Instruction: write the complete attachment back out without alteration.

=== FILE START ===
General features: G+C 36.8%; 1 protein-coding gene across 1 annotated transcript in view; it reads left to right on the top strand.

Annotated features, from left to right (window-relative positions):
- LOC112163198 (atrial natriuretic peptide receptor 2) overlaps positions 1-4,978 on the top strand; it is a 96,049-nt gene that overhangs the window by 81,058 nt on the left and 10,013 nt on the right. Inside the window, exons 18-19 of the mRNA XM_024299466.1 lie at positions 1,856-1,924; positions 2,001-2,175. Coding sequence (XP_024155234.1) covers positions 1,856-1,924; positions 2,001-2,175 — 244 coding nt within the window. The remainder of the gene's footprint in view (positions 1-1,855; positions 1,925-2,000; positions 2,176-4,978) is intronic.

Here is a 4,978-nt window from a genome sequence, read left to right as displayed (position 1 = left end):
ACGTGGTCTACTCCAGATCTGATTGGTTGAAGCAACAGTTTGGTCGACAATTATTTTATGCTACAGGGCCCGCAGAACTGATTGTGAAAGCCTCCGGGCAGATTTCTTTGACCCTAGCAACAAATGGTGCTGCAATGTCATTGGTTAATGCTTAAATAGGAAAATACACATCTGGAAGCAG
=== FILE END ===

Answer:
General features: G+C 36.8%; 1 protein-coding gene across 1 annotated transcript in view; it reads left to right on the top strand.

Annotated features, from left to right (window-relative positions):
- LOC112163198 (atrial natriuretic peptide receptor 2) overlaps positions 1-4,978 on the top strand; it is a 96,049-nt gene that overhangs the window by 81,058 nt on the left and 10,013 nt on the right. Inside the window, exons 18-19 of the mRNA XM_024299466.1 lie at positions 1,856-1,924; positions 2,001-2,175. Coding sequence (XP_024155234.1) covers positions 1,856-1,924; positions 2,001-2,175 — 244 coding nt within the window. The remainder of the gene's footprint in view (positions 1-1,855; positions 1,925-2,000; positions 2,176-4,978) is intronic.

Here is a 4,978-nt window from a genome sequence, read left to right as displayed (position 1 = left end):
ACGTGGTCTACTCCAGATCTGATTGGTTGAAGCAACAGTTTGGTCGACAATTATTTTATGCTACAGGGCCCGCAGAACTGATTGTGAAAGCCTCCGGGCAGATTTCTTTGACCCTAGCAACAAATGGTGCTGCAATGTCATTGGTTAATGCTTAAATAGGAAAATACACATCTGGAAGCAG